Photo by Allen Shweky/Brooklyn Views
UPDATE (June 3, 2014): The public relations folks for the new Thunderbolt contacted us this morning to note that the opening is now being pushed to next week. They’re not sure of the date yet, but the announcement is coming soon.
Coney Island’s newest roller coaster, Zamperla USA’s Thunderbolt, is slated to open this Friday, June 6, according to Brooklyn Views.
When first announced last year, the coaster was originally scheduled to open in time for Memorial Day. That was pushed back until just after Memorial Day, and delayed again to this Friday.
Still, after 2.5 months of construction, the $9 million coaster is nearly ready for showtime. The three-car coaster will hold 27 people as it zooms along 2,233 feet of track at 55 miles per hour. It’ll reach its peak height at 115 feet before plummeting nearly straight to the ground and into a 100-foot vertical loop, then an 80-foot zero-g roll followed by a heartline dive and corkscrew. That two-minute ride will represent the single-largest private investment in Coney Island in decades.
Coney Island’s newest amusement tycoons, Central Amusement International (a.k.a. Zamperla USA), broke ground on the Thunderbolt yesterday, the first roller coaster in more than a century at the People’s Playground to throw riders through a literal loop.
The three-car coaster will hold 27 people as it zooms along 2,233 feet of track at 55 miles per hour. It’ll reach its peak height at 115 feet before plummeting nearly straight to the ground and into a 100-foot vertical loop, then an 80-foot zero-g roll followed by a heartline dive and corkscrew. The whole shebang lasts two-minutes.
The new ride, which borrows the name of the original Thunderbolt coaster that was built in 1920, decommissioned in 1982, and torn down in 2000, will cost $10 million, the single largest private investment in Coney Island in decades.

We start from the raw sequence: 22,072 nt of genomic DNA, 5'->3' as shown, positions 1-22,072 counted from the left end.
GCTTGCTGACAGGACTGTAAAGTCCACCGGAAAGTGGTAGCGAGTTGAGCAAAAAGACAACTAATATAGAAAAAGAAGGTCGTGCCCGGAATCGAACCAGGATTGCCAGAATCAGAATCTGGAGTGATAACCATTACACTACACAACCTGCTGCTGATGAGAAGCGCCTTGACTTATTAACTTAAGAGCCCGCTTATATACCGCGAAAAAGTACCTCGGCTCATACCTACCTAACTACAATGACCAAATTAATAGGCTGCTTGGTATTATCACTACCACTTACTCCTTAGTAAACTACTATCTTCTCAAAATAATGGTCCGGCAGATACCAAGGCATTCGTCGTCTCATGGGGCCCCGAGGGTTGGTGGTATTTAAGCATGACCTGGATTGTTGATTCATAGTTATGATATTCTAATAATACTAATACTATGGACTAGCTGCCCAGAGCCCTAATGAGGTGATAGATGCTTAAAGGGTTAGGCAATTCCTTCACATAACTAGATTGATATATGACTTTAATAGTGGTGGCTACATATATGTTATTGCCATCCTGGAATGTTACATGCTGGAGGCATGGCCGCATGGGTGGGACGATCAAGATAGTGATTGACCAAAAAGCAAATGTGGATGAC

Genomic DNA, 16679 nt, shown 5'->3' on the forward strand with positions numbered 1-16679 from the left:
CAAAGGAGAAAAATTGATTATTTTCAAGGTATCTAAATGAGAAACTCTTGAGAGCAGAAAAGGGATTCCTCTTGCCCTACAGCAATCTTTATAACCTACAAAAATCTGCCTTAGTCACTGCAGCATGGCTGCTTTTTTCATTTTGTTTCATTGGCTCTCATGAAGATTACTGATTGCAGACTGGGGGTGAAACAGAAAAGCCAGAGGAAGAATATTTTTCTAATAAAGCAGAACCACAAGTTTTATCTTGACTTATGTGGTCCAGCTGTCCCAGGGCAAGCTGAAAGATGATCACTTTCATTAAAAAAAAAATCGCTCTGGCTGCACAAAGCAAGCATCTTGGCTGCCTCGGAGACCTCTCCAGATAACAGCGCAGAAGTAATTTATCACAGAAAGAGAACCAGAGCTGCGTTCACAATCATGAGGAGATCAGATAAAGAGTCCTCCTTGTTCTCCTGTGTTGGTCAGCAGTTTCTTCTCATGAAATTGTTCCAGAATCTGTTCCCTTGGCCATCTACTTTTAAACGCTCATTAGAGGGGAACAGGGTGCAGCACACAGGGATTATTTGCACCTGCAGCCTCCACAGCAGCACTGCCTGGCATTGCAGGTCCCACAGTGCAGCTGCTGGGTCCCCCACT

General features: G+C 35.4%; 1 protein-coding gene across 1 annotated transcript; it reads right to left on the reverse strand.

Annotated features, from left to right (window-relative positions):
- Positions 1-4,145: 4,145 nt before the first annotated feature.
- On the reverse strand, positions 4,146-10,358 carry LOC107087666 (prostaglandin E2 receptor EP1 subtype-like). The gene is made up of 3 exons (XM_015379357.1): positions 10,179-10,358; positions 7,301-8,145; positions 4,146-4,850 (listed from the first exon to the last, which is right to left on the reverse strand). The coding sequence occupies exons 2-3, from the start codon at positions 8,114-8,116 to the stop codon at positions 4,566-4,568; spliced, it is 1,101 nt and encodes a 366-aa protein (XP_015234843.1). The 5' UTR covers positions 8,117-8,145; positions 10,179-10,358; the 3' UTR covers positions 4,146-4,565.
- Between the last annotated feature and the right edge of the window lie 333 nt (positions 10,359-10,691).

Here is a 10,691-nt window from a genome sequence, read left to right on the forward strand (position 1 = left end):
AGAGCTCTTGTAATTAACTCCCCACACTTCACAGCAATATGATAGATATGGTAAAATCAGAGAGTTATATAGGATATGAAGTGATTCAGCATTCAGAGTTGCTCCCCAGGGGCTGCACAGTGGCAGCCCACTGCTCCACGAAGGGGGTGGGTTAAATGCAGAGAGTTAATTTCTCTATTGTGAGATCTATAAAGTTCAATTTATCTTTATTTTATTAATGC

According to the press release for the groundbreaking:
Creation of the coaster helps realize the goals outlined in the Coney Island Revitalization Plan, adopted by the City Council in 2009. The plan is anticipated to generate billions of dollars in economic activity and create tens of thousands of jobs over the next decades by preserving and expanding the historic amusement area, investing in district-wide infrastructure, and building new housing, commercial and community space.
No word on when they’ll get to the district-wide infrastructure and housing stuff, but the roller coaster will be open in May.
Here’s a video mockup of what a ride on it will be like:
Thunderbolt Roller Coaster Looks To Rock Coney Island
Video: Take A Virtual Ride On The New Thunderbolt
A rendering of Steeplechase Plaza by Coney Island Development Corp.
Looks like the big red parachute jump in Coney Island will have a new buddy.
The city began construction yesterday under the famous Parachute jump on the $29.5 million Steeplechase Plaza, reports the New York Post.
“The parachute jump has always been this amazing icon, but now you’re going to get to enter Steeplechase Plaza underneath it. And as you peek through it, it’ll pull you into the park,” said one of the plaza’s designer, David Rockwell from Rockwell Group, in a NY1 segment.
The 2.2 acre Steeplechase Plaza, will sit between West 16th Street and West 19th Street and will feature the B&B carousel, Coney Island’s last remaining historic carousel, on a two-story pavilion as the plaza’s center piece.
The 1919 wooden carousel was bought by the city in 2005 for nearly $2 million and is currently being restored in Ohio. It includes 50 hand-carved wooden horses and two chariots.
“Steeplechase Plaza is a first big step at building up the western end, that also includes soon-to-be built new playgrounds, shops and market-rate high-rise housing,” said local Councilman Domenic Recchia in the Post article.
The plaza and the carousel will be ready by 2013, says the city.